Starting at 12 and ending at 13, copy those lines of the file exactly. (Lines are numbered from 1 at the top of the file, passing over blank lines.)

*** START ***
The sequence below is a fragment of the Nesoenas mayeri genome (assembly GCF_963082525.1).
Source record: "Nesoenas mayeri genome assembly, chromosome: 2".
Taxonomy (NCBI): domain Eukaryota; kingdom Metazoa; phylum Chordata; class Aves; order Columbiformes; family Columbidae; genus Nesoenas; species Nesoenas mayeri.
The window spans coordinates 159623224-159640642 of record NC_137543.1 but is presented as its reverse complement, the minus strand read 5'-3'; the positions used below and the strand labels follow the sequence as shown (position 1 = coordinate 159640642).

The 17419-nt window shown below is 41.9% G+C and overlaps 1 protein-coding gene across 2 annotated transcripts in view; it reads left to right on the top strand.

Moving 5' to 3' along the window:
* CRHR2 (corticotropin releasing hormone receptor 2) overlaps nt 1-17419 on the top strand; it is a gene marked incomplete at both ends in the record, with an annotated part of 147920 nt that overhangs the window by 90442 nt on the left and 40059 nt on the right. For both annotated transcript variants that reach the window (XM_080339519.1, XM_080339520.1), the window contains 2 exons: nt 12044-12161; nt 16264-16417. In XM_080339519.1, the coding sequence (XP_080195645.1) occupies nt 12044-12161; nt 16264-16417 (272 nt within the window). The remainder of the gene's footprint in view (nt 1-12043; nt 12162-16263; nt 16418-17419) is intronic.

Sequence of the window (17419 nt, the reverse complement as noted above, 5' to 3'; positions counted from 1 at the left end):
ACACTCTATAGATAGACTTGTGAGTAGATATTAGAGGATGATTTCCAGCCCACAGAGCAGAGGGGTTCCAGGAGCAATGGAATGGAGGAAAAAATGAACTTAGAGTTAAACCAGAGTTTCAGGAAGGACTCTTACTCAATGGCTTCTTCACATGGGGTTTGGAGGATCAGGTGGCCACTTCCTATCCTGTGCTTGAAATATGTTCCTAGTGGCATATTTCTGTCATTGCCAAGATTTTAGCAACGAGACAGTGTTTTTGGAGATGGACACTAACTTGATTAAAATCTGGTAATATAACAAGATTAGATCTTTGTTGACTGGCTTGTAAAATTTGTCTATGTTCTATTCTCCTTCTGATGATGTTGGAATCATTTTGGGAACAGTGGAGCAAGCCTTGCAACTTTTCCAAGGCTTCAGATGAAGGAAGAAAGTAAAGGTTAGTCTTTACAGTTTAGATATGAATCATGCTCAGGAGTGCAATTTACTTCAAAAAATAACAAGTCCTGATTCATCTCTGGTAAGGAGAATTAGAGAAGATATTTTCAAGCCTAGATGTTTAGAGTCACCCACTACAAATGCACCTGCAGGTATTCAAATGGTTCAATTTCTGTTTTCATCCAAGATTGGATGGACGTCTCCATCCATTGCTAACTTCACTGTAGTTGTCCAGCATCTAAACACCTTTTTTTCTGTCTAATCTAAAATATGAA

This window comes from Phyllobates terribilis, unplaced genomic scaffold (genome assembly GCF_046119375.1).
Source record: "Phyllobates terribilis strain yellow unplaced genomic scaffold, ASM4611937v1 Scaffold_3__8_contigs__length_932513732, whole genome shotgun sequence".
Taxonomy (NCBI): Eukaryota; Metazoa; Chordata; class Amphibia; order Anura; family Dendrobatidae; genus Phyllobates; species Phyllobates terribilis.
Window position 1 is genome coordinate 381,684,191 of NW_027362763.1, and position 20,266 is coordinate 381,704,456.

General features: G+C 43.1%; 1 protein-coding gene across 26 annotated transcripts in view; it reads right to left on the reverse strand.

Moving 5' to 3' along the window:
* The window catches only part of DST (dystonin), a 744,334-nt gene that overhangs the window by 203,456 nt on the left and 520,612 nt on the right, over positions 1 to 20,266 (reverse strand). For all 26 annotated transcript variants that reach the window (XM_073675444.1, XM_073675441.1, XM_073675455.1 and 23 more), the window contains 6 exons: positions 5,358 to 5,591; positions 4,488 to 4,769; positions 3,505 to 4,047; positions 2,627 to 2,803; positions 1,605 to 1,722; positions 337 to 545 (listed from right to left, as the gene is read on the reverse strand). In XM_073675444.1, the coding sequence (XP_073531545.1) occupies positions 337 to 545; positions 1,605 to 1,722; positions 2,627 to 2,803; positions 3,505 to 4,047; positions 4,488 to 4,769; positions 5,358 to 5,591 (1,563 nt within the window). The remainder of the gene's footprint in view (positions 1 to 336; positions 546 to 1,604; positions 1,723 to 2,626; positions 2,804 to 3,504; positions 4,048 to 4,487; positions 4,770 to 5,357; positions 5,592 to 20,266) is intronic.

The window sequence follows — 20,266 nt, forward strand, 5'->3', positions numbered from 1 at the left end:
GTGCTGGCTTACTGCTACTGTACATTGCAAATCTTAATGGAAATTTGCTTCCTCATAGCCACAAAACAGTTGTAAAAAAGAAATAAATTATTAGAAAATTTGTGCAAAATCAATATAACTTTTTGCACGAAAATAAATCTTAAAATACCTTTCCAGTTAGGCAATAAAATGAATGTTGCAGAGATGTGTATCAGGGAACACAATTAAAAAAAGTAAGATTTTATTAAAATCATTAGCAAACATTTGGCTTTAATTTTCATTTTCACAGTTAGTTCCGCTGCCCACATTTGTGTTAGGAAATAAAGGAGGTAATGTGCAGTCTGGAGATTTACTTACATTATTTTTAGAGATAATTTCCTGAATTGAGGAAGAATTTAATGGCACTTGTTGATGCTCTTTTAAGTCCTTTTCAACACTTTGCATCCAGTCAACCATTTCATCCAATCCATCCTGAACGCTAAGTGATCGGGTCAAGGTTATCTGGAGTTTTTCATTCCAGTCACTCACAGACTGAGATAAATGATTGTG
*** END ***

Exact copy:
Taxonomy (NCBI): Eukaryota; Metazoa; Chordata; class Amphibia; order Anura; family Dendrobatidae; genus Phyllobates; species Phyllobates terribilis.
Window position 1 is genome coordinate 381,684,191 of NW_027362763.1, and position 20,266 is coordinate 381,704,456.